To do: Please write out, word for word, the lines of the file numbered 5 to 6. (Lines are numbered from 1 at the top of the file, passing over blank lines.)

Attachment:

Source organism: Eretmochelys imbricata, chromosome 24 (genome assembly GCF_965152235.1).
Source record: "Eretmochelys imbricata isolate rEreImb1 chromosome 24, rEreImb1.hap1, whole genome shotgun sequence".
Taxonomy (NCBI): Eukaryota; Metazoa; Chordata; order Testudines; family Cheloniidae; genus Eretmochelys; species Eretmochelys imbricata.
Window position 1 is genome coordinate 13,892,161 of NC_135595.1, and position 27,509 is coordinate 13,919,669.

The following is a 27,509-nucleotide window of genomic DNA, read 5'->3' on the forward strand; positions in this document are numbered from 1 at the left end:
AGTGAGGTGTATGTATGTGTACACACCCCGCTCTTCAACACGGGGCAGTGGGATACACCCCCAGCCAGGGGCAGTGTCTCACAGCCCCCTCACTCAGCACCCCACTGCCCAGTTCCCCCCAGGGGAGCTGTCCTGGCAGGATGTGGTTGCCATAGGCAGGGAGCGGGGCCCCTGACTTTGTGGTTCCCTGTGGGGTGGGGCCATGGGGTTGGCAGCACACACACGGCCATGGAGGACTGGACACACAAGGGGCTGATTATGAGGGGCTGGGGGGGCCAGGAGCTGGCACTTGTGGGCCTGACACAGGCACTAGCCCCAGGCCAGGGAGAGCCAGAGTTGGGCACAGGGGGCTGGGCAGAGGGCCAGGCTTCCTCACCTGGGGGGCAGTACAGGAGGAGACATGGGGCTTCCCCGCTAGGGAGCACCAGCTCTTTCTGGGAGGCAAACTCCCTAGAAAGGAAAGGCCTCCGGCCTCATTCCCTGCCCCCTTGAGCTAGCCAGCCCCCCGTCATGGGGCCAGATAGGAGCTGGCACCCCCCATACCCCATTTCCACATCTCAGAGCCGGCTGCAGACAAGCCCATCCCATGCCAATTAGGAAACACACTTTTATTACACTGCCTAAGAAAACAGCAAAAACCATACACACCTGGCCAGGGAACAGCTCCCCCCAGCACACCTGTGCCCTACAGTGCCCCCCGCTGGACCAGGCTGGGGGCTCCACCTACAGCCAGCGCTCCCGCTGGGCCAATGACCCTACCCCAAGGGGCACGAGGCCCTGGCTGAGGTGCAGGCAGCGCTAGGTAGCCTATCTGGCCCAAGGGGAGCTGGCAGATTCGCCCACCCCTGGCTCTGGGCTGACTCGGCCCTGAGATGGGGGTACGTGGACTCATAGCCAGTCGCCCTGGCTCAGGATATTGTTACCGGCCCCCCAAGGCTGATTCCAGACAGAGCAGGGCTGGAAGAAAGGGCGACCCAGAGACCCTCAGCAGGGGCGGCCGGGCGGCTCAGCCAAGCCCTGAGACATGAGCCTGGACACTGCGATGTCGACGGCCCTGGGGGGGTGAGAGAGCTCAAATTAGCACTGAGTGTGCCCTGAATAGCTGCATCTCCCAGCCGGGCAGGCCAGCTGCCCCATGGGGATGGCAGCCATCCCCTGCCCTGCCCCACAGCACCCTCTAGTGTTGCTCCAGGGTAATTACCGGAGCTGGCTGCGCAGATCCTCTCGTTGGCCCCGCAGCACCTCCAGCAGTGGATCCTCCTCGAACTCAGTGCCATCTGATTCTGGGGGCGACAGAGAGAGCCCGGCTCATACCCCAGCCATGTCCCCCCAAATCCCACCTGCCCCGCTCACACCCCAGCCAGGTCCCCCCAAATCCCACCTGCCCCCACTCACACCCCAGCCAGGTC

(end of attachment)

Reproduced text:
The following is a 27,509-nucleotide window of genomic DNA, read 5'->3' on the forward strand; positions in this document are numbered from 1 at the left end:
AGTGAGGTGTATGTATGTGTACACACCCCGCTCTTCAACACGGGGCAGTGGGATACACCCCCAGCCAGGGGCAGTGTCTCACAGCCCCCTCACTCAGCACCCCACTGCCCAGTTCCCCCCAGGGGAGCTGTCCTGGCAGGATGTGGTTGCCATAGGCAGGGAGCGGGGCCCCTGACTTTGTGGTTCCCTGTGGGGTGGGGCCATGGGGTTGGCAGCACACACACGGCCATGGAGGACTGGACACACAAGGGGCTGATTATGAGGGGCTGGGGGGGCCAGGAGCTGGCACTTGTGGGCCTGACACAGGCACTAGCCCCAGGCCAGGGAGAGCCAGAGTTGGGCACAGGGGGCTGGGCAGAGGGCCAGGCTTCCTCACCTGGGGGGCAGTACAGGAGGAGACATGGGGCTTCCCCGCTAGGGAGCACCAGCTCTTTCTGGGAGGCAAACTCCCTAGAAAGGAAAGGCCTCCGGCCTCATTCCCTGCCCCCTTGAGCTAGCCAGCCCCCCGTCATGGGGCCAGATAGGAGCTGGCACCCCCCATACCCCATTTCCACATCTCAGAGCCGGCTGCAGACAAGCCCATCCCATGCCAATTAGGAAACACACTTTTATTACACTGCCTAAGAAAACAGCAAAAACCATACACACCTGGCCAGGGAACAGCTCCCCCCAGCACACCTGTGCCCTACAGTGCCCCCCGCTGGACCAGGCTGGGGGCTCCACCTACAGCCAGCGCTCCCGCTGGGCCAATGACCCTACCCCAAGGGGCACGAGGCCCTGGCTGAGGTGCAGGCAGCGCTAGGTAGCCTATCTGGCCCAAGGGGAGCTGGCAGATTCGCCCACCCCTGGCTCTGGGCTGACTCGGCCCTGAGATGGGGGTACGTGGACTCATAGCCAGTCGCCCTGGCTCAGGATATTGTTACCGGCCCCCCAAGGCTGATTCCAGACAGAGCAGGGCTGGAAGAAAGGGCGACCCAGAGACCCTCAGCAGGGGCGGCCGGGCGGCTCAGCCAAGCCCTGAGACATGAGCCTGGACACTGCGATGTCGACGGCCCTGGGGGGGTGAGAGAGCTCAAATTAGCACTGAGTGTGCCCTGAATAGCTGCATCTCCCAGCCGGGCAGGCCAGCTGCCCCATGGGGATGGCAGCCATCCCCTGCCCTGCCCCACAGCACCCTCTAGTGTTGCTCCAGGGTAATTACCGGAGCTGGCTGCGCAGATCCTCTCGTTGGCCCCGCAGCACCTCCAGCAGTGGATCCTCCTCGAACTCAGTGCCATCTGATTCTGGGGGCGACAGAGAGAGCCCGGCTCATACCCCAGCCATGTCCCCCCAAATCCCACCTGCCCCGCTCACACCCCAGCCAGGTCCCCCCAAATCCCACCTGCCCCCACTCACACCCCAGCCAGGTC